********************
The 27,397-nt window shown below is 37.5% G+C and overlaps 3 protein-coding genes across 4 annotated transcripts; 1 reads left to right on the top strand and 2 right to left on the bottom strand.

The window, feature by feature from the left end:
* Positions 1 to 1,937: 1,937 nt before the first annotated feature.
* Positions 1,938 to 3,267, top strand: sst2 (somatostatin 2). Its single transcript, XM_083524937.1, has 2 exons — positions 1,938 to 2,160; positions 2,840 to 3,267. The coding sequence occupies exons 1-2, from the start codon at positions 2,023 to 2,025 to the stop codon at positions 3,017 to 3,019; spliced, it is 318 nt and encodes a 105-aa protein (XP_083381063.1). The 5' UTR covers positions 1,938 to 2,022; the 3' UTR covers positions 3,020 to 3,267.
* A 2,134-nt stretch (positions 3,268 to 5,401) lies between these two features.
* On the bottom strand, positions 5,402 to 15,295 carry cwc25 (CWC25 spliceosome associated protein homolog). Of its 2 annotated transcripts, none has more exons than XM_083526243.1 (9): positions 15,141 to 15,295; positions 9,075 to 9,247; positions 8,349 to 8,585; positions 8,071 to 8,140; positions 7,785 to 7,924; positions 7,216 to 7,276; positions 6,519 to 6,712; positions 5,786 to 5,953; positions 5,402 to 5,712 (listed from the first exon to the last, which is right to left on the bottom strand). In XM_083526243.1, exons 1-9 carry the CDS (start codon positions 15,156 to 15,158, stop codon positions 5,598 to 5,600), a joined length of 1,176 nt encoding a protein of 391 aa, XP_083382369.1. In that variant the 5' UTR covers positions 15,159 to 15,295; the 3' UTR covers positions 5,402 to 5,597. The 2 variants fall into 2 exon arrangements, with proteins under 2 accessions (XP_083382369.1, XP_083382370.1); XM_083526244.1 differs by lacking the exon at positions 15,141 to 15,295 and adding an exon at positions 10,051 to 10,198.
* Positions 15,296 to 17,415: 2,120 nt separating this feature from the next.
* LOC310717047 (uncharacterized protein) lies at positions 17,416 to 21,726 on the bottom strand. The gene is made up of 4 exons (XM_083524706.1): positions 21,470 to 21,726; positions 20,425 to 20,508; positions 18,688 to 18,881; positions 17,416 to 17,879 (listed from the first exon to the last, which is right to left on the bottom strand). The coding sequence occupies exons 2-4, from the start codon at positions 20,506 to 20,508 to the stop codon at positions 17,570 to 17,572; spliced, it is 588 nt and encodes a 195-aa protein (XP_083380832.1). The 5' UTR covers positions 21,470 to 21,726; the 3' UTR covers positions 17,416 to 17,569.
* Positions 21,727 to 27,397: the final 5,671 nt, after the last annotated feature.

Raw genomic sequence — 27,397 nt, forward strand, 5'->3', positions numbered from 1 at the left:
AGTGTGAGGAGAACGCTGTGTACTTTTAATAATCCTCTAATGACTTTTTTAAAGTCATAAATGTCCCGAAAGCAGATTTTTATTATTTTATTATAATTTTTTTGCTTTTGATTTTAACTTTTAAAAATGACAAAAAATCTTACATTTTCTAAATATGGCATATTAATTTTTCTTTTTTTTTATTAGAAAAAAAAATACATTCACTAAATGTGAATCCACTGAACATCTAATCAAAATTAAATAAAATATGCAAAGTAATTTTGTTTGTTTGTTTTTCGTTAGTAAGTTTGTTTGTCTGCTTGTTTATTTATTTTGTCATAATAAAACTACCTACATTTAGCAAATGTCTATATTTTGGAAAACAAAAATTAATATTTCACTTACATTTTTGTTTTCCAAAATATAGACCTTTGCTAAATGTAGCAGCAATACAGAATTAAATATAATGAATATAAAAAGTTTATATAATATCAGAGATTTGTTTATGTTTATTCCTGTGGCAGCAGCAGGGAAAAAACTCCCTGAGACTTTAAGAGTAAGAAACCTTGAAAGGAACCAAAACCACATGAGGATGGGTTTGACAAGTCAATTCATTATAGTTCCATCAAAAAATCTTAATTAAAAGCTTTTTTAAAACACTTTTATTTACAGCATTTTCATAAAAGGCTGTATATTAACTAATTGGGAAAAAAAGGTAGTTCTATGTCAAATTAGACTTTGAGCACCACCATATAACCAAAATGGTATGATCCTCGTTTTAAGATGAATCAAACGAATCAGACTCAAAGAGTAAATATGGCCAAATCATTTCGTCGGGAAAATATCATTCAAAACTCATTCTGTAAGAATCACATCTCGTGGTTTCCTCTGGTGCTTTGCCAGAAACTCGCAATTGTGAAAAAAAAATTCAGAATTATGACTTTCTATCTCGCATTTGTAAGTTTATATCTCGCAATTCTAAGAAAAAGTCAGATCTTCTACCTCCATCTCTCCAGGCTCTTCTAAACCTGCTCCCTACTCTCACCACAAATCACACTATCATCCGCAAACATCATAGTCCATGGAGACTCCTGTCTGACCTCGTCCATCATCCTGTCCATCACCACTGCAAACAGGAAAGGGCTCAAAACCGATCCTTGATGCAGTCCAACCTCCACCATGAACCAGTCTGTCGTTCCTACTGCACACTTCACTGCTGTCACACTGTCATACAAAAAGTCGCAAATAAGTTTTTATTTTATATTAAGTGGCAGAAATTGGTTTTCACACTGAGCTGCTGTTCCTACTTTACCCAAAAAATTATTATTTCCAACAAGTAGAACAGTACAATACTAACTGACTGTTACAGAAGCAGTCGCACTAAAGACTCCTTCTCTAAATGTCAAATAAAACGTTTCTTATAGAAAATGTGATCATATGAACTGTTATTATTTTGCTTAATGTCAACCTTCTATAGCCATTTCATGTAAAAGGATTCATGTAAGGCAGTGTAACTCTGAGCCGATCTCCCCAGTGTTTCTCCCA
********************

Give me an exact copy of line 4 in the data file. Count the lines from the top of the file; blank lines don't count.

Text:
* Positions 1,938 to 3,267, top strand: sst2 (somatostatin 2). Its single transcript, XM_083524937.1, has 2 exons — positions 1,938 to 2,160; positions 2,840 to 3,267. The coding sequence occupies exons 1-2, from the start codon at positions 2,023 to 2,025 to the stop codon at positions 3,017 to 3,019; spliced, it is 318 nt and encodes a 105-aa protein (XP_083381063.1). The 5' UTR covers positions 1,938 to 2,022; the 3' UTR covers positions 3,020 to 3,267.